The Crusader Period. The northern wall of a Crusader-period sugar refinery from the 12th century CE was revealed. It was constructed on bedrock and preserved to over 2 m high. A 25 m long ditch, with a boulder retaining/support wall, was located parallel to the refinery and destroyed the continuity of the site’s Byzantine plan. The western half of the ditch was filled with fine ash that contained a large amount of sugar pots. A passageway through the boulder wall into the ditch led to two staircases that were built against the refinery wall and which descended down to bedrock.
The Mamluk and Ottoman Periods. The Mamluk remains were rather poor, mainly represented by a fragmentary building directly above the Byzantine structure in the east and a thin plaster floor that was not associated with any structure and was 100 m to the west. Ottoman-period remains were scattered throughout the excavated area, being very prominent in the east, where a paved street and adjoining structures were revealed. Immediately to the west were the remains of a large structure paved with large slabs. The area directly outside the entrance to the building and extending the width of the threshold was paved with large slabs as well. Similarly paved areas were excavated c. 70 m further west.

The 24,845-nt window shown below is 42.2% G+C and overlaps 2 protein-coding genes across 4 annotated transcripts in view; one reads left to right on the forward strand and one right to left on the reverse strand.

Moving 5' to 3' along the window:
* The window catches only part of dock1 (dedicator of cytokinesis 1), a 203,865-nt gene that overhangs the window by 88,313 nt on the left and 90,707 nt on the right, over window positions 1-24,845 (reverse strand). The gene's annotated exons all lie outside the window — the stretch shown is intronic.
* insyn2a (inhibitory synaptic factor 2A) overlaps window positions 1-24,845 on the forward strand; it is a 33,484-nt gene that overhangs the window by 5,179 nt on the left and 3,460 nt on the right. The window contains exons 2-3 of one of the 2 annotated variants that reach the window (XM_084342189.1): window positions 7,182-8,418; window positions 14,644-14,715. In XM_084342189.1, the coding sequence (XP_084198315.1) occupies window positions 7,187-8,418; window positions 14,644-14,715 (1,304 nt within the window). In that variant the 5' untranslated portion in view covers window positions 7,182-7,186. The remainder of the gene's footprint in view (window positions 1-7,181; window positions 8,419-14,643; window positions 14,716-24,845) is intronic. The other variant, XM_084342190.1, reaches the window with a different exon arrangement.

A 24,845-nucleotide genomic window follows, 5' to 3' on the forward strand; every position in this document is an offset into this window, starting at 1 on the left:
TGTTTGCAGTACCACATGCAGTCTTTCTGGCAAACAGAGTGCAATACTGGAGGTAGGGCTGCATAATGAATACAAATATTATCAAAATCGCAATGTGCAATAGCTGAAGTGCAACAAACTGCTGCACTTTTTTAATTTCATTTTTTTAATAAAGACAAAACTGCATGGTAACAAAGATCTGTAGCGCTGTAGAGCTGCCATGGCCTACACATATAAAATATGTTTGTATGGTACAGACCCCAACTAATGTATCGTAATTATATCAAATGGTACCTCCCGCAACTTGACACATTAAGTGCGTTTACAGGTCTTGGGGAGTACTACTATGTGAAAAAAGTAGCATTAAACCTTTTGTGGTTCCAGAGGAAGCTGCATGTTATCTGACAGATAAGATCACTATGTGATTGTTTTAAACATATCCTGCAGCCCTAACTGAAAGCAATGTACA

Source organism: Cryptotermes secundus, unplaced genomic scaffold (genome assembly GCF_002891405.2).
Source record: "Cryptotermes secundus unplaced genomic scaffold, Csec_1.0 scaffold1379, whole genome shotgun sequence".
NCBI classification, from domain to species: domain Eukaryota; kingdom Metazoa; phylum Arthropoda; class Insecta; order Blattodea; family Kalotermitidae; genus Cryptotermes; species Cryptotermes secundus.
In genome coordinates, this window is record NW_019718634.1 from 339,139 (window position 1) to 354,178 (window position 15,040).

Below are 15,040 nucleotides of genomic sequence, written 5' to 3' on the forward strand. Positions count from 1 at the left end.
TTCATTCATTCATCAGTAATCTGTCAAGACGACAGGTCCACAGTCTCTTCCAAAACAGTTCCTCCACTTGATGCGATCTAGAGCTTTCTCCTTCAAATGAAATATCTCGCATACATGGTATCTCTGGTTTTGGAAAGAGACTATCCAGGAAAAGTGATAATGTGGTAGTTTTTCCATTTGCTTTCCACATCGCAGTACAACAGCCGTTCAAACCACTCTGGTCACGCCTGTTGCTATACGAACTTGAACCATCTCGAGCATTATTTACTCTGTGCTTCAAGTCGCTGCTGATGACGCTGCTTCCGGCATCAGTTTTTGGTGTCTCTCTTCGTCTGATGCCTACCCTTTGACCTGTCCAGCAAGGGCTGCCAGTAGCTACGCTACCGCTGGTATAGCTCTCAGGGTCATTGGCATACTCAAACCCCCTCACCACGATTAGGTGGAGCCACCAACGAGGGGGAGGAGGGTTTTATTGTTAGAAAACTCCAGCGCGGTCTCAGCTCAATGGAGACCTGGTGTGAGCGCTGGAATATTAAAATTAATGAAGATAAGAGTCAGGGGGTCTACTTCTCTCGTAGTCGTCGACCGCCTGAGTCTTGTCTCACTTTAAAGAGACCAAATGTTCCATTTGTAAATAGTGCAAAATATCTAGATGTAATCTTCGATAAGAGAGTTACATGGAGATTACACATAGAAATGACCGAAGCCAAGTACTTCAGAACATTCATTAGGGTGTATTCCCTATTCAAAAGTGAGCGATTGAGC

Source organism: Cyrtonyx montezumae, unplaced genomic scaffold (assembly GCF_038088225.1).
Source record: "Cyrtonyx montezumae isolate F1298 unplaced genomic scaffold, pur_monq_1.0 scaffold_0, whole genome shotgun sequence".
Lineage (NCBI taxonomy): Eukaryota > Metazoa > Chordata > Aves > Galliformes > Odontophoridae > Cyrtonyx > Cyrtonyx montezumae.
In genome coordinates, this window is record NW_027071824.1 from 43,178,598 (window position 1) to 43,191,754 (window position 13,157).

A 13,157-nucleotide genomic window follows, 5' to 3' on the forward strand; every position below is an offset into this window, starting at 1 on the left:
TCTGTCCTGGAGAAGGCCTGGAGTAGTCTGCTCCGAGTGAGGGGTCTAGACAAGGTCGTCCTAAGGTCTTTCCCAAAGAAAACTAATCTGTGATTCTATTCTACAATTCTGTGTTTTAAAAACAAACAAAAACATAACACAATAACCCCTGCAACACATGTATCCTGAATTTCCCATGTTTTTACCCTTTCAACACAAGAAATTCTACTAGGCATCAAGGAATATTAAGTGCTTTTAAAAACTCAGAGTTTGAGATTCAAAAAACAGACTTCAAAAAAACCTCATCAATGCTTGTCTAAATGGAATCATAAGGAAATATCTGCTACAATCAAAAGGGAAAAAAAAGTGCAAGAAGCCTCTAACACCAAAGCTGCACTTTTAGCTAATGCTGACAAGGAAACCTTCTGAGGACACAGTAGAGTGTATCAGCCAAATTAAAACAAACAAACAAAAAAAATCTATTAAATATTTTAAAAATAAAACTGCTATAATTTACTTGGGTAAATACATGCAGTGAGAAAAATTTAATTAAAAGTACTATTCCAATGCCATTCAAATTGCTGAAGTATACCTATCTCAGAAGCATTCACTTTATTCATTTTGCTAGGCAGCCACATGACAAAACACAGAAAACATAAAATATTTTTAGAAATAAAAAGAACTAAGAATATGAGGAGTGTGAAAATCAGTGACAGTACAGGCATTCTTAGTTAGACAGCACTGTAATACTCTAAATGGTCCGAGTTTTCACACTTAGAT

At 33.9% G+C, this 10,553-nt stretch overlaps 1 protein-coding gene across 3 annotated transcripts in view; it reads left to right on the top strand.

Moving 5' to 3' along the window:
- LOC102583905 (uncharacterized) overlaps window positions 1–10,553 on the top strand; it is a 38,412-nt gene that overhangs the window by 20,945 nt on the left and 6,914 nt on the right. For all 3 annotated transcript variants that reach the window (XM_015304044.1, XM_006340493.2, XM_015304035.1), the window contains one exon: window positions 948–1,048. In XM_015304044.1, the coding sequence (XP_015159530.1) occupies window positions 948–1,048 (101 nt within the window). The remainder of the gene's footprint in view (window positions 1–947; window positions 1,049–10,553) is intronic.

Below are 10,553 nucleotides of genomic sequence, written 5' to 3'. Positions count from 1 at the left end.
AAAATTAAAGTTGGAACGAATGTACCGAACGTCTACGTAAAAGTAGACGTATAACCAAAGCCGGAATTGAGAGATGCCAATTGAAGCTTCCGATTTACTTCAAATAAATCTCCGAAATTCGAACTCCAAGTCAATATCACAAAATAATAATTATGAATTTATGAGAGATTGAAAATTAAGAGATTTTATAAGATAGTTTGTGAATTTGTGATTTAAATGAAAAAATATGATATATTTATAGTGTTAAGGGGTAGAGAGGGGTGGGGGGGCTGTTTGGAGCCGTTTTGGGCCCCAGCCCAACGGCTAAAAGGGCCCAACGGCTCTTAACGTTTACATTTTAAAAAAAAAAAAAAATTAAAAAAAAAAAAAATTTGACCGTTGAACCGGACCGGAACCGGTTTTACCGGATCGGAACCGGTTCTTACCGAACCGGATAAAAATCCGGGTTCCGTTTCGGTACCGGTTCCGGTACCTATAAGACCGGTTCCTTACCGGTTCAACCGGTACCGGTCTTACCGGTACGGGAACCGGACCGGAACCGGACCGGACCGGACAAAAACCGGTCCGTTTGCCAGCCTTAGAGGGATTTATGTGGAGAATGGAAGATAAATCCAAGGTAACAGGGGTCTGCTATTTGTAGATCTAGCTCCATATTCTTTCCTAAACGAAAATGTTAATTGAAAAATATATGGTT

A large kiln, probably a limekiln (diam. 3.5–4.0 m; height 1.5–2.0 m) destroyed the Byzantine ashlar courtyard, referred to previously. An eastern entrance led into and out of the kiln at its base. Ottoman-period construction superimposed part of the kiln’s western wall. A substantial portion of the area was utilized for the production of charcoal, probably beginning in the Ottoman period.
The excavated area was first occupied in the Hellenistic period, extending through to the 20th century. Its location on the edge of the settlement that is situated slightly to the north defined its function as an industrial zone. It produced oil and wine in the Byzantine period, sugar and crafts in the Early Islamic period; it served for sugar refining in the Crusader period and for lime and charcoal production in the Ottoman period. The very near proximity to water sources was instrumental in determining the location of the industrial facilities to the south of the settlement.